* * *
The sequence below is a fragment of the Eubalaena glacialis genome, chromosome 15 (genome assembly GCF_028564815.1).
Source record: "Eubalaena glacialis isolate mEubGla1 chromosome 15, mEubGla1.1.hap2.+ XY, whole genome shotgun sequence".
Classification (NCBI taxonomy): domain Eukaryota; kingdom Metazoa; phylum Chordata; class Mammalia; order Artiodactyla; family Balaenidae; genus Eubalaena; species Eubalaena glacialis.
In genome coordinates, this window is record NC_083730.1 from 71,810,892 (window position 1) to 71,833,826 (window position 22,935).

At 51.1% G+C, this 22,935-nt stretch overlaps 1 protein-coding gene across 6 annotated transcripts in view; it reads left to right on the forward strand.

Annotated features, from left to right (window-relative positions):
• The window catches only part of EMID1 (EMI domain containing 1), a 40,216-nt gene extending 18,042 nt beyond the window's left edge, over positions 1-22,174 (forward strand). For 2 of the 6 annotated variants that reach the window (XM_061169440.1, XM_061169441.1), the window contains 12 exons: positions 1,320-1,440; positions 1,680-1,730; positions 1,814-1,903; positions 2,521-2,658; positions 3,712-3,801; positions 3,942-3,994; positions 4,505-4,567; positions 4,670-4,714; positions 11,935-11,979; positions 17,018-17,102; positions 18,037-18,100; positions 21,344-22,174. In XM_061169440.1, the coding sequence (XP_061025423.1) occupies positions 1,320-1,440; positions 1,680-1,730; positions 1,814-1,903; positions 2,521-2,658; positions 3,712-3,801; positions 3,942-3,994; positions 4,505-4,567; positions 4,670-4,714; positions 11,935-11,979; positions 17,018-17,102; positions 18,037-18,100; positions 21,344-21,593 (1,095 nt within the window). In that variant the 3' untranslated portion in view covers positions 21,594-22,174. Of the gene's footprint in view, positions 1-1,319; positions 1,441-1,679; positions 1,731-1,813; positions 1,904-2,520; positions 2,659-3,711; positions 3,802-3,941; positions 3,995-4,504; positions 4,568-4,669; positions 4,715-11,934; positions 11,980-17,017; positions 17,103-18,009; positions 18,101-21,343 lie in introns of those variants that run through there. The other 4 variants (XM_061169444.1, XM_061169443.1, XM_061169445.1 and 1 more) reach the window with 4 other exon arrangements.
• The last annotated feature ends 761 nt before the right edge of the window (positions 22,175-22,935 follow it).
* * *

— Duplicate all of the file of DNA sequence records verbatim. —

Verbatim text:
The sequence below is a fragment of the Eubalaena glacialis genome, chromosome 15 (genome assembly GCF_028564815.1).
Source record: "Eubalaena glacialis isolate mEubGla1 chromosome 15, mEubGla1.1.hap2.+ XY, whole genome shotgun sequence".
Classification (NCBI taxonomy): domain Eukaryota; kingdom Metazoa; phylum Chordata; class Mammalia; order Artiodactyla; family Balaenidae; genus Eubalaena; species Eubalaena glacialis.
In genome coordinates, this window is record NC_083730.1 from 71,810,892 (window position 1) to 71,833,826 (window position 22,935).

At 51.1% G+C, this 22,935-nt stretch overlaps 1 protein-coding gene across 6 annotated transcripts in view; it reads left to right on the forward strand.

Annotated features, from left to right (window-relative positions):
• The window catches only part of EMID1 (EMI domain containing 1), a 40,216-nt gene extending 18,042 nt beyond the window's left edge, over positions 1-22,174 (forward strand). For 2 of the 6 annotated variants that reach the window (XM_061169440.1, XM_061169441.1), the window contains 12 exons: positions 1,320-1,440; positions 1,680-1,730; positions 1,814-1,903; positions 2,521-2,658; positions 3,712-3,801; positions 3,942-3,994; positions 4,505-4,567; positions 4,670-4,714; positions 11,935-11,979; positions 17,018-17,102; positions 18,037-18,100; positions 21,344-22,174. In XM_061169440.1, the coding sequence (XP_061025423.1) occupies positions 1,320-1,440; positions 1,680-1,730; positions 1,814-1,903; positions 2,521-2,658; positions 3,712-3,801; positions 3,942-3,994; positions 4,505-4,567; positions 4,670-4,714; positions 11,935-11,979; positions 17,018-17,102; positions 18,037-18,100; positions 21,344-21,593 (1,095 nt within the window). In that variant the 3' untranslated portion in view covers positions 21,594-22,174. Of the gene's footprint in view, positions 1-1,319; positions 1,441-1,679; positions 1,731-1,813; positions 1,904-2,520; positions 2,659-3,711; positions 3,802-3,941; positions 3,995-4,504; positions 4,568-4,669; positions 4,715-11,934; positions 11,980-17,017; positions 17,103-18,009; positions 18,101-21,343 lie in introns of those variants that run through there. The other 4 variants (XM_061169444.1, XM_061169443.1, XM_061169445.1 and 1 more) reach the window with 4 other exon arrangements.
• The last annotated feature ends 761 nt before the right edge of the window (positions 22,175-22,935 follow it).